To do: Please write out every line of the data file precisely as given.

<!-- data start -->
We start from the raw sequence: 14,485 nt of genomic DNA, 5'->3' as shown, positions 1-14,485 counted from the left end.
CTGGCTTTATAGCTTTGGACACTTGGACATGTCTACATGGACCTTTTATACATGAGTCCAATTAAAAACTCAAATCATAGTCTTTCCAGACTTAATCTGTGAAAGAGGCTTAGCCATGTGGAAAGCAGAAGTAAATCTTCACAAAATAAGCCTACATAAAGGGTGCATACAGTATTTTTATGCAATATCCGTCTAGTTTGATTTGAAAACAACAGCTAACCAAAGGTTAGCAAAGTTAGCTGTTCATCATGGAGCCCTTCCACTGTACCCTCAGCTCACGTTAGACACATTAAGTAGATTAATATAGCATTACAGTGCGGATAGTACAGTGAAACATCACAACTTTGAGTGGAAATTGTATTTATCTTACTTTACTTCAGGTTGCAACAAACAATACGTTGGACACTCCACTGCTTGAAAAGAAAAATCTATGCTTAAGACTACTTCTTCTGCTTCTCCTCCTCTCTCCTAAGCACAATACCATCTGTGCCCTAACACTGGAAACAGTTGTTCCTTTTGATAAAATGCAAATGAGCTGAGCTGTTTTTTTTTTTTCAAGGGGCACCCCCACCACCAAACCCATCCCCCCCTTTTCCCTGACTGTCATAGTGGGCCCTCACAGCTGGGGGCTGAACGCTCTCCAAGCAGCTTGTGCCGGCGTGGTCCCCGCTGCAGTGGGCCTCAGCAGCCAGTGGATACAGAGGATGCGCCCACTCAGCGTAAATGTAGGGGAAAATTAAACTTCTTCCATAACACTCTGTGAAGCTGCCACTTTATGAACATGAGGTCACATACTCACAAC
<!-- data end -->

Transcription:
We start from the raw sequence: 14,485 nt of genomic DNA, 5'->3' as shown, positions 1-14,485 counted from the left end.
CTGGCTTTATAGCTTTGGACACTTGGACATGTCTACATGGACCTTTTATACATGAGTCCAATTAAAAACTCAAATCATAGTCTTTCCAGACTTAATCTGTGAAAGAGGCTTAGCCATGTGGAAAGCAGAAGTAAATCTTCACAAAATAAGCCTACATAAAGGGTGCATACAGTATTTTTATGCAATATCCGTCTAGTTTGATTTGAAAACAACAGCTAACCAAAGGTTAGCAAAGTTAGCTGTTCATCATGGAGCCCTTCCACTGTACCCTCAGCTCACGTTAGACACATTAAGTAGATTAATATAGCATTACAGTGCGGATAGTACAGTGAAACATCACAACTTTGAGTGGAAATTGTATTTATCTTACTTTACTTCAGGTTGCAACAAACAATACGTTGGACACTCCACTGCTTGAAAAGAAAAATCTATGCTTAAGACTACTTCTTCTGCTTCTCCTCCTCTCTCCTAAGCACAATACCATCTGTGCCCTAACACTGGAAACAGTTGTTCCTTTTGATAAAATGCAAATGAGCTGAGCTGTTTTTTTTTTTTCAAGGGGCACCCCCACCACCAAACCCATCCCCCCCTTTTCCCTGACTGTCATAGTGGGCCCTCACAGCTGGGGGCTGAACGCTCTCCAAGCAGCTTGTGCCGGCGTGGTCCCCGCTGCAGTGGGCCTCAGCAGCCAGTGGATACAGAGGATGCGCCCACTCAGCGTAAATGTAGGGGAAAATTAAACTTCTTCCATAACACTCTGTGAAGCTGCCACTTTATGAACATGAGGTCACATACTCACAAC